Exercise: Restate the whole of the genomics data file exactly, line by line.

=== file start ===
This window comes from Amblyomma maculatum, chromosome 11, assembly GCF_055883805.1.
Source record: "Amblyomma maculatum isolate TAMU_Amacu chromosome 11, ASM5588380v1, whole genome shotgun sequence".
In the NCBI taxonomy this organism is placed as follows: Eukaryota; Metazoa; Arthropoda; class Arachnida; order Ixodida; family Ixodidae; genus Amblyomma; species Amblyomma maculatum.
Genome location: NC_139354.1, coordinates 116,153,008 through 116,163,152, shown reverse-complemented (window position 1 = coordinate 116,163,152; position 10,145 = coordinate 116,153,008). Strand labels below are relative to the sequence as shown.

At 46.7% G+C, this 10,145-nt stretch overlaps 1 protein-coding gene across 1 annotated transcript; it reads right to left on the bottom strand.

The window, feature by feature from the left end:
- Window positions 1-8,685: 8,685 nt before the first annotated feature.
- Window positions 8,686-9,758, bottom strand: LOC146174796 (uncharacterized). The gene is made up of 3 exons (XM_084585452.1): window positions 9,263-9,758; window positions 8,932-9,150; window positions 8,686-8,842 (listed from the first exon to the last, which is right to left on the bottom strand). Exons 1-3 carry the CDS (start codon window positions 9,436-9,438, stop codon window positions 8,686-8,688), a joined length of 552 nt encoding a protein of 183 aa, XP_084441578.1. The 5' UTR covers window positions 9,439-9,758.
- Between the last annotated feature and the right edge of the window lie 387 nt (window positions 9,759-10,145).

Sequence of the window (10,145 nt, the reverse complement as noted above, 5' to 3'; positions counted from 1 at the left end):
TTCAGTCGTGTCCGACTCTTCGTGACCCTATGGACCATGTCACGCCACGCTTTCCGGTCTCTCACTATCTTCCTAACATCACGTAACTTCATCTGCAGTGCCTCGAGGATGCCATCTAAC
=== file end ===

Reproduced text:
This window comes from Amblyomma maculatum, chromosome 11, assembly GCF_055883805.1.
Source record: "Amblyomma maculatum isolate TAMU_Amacu chromosome 11, ASM5588380v1, whole genome shotgun sequence".
In the NCBI taxonomy this organism is placed as follows: Eukaryota; Metazoa; Arthropoda; class Arachnida; order Ixodida; family Ixodidae; genus Amblyomma; species Amblyomma maculatum.
Genome location: NC_139354.1, coordinates 116,153,008 through 116,163,152, shown reverse-complemented (window position 1 = coordinate 116,163,152; position 10,145 = coordinate 116,153,008). Strand labels below are relative to the sequence as shown.

At 46.7% G+C, this 10,145-nt stretch overlaps 1 protein-coding gene across 1 annotated transcript; it reads right to left on the bottom strand.

The window, feature by feature from the left end:
- Window positions 1-8,685: 8,685 nt before the first annotated feature.
- Window positions 8,686-9,758, bottom strand: LOC146174796 (uncharacterized). The gene is made up of 3 exons (XM_084585452.1): window positions 9,263-9,758; window positions 8,932-9,150; window positions 8,686-8,842 (listed from the first exon to the last, which is right to left on the bottom strand). Exons 1-3 carry the CDS (start codon window positions 9,436-9,438, stop codon window positions 8,686-8,688), a joined length of 552 nt encoding a protein of 183 aa, XP_084441578.1. The 5' UTR covers window positions 9,439-9,758.
- Between the last annotated feature and the right edge of the window lie 387 nt (window positions 9,759-10,145).

Sequence of the window (10,145 nt, the reverse complement as noted above, 5' to 3'; positions counted from 1 at the left end):
TTCAGTCGTGTCCGACTCTTCGTGACCCTATGGACCATGTCACGCCACGCTTTCCGGTCTCTCACTATCTTCCTAACATCACGTAACTTCATCTGCAGTGCCTCGAGGATGCCATCTAAC